Sanders: "We don't have to manage that. His game is his game. It's nothing that we manage. Travis is bored when he is not on the field, Travis is not intertwined with things when he is not on the field. Travis likes to be in the action, that's who he is."

247Sports: As I watched the workouts this week, one of the things that has stood out to me is the vocal leadership of Shedeur Sanders. You’ve been coaching him from youth, to high school and now college football. How has Shedeur grown as a leader this spring in the transition to Colorado?

Sanders: "It's funny telling you this because his brother is sitting here filming this, but [Shedeur's] nickname is "Grown." Because he has always been truly mature for his age at different stages of his life that he has encountered and different obstacles he has overcome. He is rock-steady. Grown doesn't get flustered. He is not a 'ra-ra' guy. He's not a 'I’m gonna talk about what he's going to do" [type of person]. It's not too many things in life that will get him up or get him down. He is like a baseball player. Baseball players are rock-steady. Football players are up because they have to practice for six days and play one. Baseball players have to do it every day. That is his character. And I love the expectation that he has placed on himself. My expectation of him is far less than his expectations he places on himself. Because not only does he have tremendous expectations, but he is a Sanders. And he knows what that means."

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247Sports: A lot of roster changes have been made.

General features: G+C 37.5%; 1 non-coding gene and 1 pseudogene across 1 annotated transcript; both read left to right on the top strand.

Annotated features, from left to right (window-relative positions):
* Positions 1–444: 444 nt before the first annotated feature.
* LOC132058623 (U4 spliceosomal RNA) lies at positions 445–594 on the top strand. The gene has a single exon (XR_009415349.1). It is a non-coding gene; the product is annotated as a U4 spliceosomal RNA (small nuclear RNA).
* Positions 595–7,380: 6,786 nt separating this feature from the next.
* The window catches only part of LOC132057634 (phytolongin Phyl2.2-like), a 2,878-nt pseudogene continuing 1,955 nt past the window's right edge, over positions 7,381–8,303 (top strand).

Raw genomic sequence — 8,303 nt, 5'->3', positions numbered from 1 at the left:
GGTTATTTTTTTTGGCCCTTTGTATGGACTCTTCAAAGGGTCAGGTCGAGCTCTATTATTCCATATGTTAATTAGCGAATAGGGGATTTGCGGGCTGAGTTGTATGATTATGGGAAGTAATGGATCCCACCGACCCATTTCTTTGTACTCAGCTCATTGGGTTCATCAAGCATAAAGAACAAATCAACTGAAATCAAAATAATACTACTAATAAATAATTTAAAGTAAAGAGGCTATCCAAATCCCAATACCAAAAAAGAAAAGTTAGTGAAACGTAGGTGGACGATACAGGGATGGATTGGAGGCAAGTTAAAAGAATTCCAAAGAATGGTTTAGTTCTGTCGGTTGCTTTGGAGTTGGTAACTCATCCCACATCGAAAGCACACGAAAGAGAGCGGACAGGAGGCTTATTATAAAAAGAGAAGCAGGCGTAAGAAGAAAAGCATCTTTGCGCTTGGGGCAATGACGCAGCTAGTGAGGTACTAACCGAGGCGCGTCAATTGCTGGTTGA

Sanders: "Necessary changes. Say: 'Necessary.'

247Sports: How do you like your team going into the fall as opposed to what you had in the spring?

Sanders: "Apples and Oranges. You can't compare the two. You are talking about a situation in which we inherited a team that was 1-11. And everyone knows there are going to be some changes. I don't understand how you would think that the coaching staff is the only thing that deserved a change. Now when you rid yourself of the entire coaching staff, you think you are going to keep all the kids? That doesn't make sense to me. And that just doesn't make sense whatsoever when the previous staff was responsible for securing those kids. That's not the way that this game is played with us."

247Sports: From a recruiting standpoint, if a young man wants to play for Colorado, what does he need to have?

Sanders: "First he needs to have his grades correct and needs to be eligible through our compliance department. Then, he needs to be tough, smart, fast, disciplined and with character. And he has to understand that this coaching staff is old school. Not old fools, but old school. A lot of our principles and the way we attack the game comes from way back when. And we are still that way because that way is the way and it has not failed us yet. So it's a tremendous expectation, but we go hard and we play fast. And you have to love this thing. We don't want you to be 'in like' with it. We want you to be 'in love' with it."

RELATED: 5 things Carl Reed learned from Colorado's spring game